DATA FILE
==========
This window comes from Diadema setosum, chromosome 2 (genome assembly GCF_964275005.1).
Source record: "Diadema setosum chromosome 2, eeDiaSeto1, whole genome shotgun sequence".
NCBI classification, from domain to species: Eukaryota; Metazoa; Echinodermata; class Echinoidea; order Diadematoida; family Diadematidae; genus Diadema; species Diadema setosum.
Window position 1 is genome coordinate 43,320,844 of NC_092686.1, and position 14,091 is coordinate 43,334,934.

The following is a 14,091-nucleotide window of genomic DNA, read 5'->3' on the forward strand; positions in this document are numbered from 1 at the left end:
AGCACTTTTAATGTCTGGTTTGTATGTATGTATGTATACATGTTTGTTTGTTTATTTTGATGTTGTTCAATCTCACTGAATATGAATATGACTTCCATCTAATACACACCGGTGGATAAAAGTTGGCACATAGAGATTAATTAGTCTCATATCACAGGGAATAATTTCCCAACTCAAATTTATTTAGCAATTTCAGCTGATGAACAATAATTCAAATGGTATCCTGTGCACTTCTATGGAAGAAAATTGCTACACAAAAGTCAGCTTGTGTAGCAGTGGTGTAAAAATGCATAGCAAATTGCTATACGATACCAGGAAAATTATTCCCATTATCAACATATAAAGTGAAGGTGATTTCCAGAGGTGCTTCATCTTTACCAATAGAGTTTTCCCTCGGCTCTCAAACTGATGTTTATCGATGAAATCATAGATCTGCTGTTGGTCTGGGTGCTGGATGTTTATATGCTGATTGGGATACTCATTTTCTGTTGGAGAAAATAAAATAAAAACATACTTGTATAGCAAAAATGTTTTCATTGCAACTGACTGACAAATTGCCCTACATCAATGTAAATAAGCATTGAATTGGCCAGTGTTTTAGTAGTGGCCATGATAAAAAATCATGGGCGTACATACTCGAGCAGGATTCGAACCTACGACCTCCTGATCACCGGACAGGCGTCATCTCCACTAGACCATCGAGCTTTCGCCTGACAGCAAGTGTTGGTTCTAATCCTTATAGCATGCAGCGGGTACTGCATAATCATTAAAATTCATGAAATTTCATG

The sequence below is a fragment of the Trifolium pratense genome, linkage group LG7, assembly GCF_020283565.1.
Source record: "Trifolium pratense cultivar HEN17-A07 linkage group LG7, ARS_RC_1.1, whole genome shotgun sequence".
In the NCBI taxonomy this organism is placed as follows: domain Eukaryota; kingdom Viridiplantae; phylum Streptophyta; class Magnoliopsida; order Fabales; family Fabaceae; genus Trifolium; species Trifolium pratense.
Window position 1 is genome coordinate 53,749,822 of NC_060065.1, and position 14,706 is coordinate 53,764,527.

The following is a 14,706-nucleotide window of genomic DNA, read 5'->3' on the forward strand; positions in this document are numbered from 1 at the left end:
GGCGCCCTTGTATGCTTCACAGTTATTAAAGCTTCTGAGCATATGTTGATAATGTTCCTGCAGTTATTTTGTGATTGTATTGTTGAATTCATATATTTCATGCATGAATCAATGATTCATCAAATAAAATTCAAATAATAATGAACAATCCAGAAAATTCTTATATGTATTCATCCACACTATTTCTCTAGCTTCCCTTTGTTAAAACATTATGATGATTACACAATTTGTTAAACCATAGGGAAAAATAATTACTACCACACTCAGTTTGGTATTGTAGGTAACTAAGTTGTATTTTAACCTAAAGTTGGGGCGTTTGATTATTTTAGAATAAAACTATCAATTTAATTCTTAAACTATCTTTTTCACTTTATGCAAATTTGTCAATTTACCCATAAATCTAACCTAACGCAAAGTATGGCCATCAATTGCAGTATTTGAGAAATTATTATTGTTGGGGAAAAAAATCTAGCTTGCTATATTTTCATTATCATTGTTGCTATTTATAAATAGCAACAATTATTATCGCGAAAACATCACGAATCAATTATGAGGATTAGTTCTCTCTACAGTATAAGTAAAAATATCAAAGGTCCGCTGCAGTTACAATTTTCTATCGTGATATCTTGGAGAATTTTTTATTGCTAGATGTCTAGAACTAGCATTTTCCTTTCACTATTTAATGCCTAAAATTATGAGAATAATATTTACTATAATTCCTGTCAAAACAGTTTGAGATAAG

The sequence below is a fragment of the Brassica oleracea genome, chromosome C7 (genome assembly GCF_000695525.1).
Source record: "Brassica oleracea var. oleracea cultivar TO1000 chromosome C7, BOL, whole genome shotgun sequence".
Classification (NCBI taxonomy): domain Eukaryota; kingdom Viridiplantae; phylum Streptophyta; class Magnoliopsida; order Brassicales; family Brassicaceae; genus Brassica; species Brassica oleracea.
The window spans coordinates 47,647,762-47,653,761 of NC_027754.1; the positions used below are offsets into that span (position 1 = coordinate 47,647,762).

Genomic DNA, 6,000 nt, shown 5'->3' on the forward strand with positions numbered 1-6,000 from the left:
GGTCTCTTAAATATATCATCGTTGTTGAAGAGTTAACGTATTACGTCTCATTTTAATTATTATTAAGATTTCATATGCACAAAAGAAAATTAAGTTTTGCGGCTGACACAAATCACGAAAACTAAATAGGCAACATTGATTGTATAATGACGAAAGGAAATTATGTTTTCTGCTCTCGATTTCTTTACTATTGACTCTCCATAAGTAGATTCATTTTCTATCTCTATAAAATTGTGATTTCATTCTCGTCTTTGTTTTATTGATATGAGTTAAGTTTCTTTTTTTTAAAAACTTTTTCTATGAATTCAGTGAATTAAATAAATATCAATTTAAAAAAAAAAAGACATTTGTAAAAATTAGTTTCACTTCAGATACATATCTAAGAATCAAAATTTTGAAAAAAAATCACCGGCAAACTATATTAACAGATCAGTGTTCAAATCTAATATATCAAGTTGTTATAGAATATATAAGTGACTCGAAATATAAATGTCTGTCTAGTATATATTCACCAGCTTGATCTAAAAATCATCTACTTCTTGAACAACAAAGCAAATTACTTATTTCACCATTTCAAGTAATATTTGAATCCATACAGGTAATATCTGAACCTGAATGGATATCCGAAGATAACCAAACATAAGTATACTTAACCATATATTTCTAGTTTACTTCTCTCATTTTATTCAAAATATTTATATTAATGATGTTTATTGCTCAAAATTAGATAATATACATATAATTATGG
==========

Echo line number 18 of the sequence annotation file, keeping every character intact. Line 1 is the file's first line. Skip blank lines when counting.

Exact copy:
GGTCTCTTAAATATATCATCGTTGTTGAAGAGTTAACGTATTACGTCTCATTTTAATTATTATTAAGATTTCATATGCACAAAAGAAAATTAAGTTTTGCGGCTGACACAAATCACGAAAACTAAATAGGCAACATTGATTGTATAATGACGAAAGGAAATTATGTTTTCTGCTCTCGATTTCTTTACTATTGACTCTCCATAAGTAGATTCATTTTCTATCTCTATAAAATTGTGATTTCATTCTCGTCTTTGTTTTATTGATATGAGTTAAGTTTCTTTTTTTTAAAAACTTTTTCTATGAATTCAGTGAATTAAATAAATATCAATTTAAAAAAAAAAAGACATTTGTAAAAATTAGTTTCACTTCAGATACATATCTAAGAATCAAAATTTTGAAAAAAAATCACCGGCAAACTATATTAACAGATCAGTGTTCAAATCTAATATATCAAGTTGTTATAGAATATATAAGTGACTCGAAATATAAATGTCTGTCTAGTATATATTCACCAGCTTGATCTAAAAATCATCTACTTCTTGAACAACAAAGCAAATTACTTATTTCACCATTTCAAGTAATATTTGAATCCATACAGGTAATATCTGAACCTGAATGGATATCCGAAGATAACCAAACATAAGTATACTTAACCATATATTTCTAGTTTACTTCTCTCATTTTATTCAAAATATTTATATTAATGATGTTTATTGCTCAAAATTAGATAATATACATATAATTATGG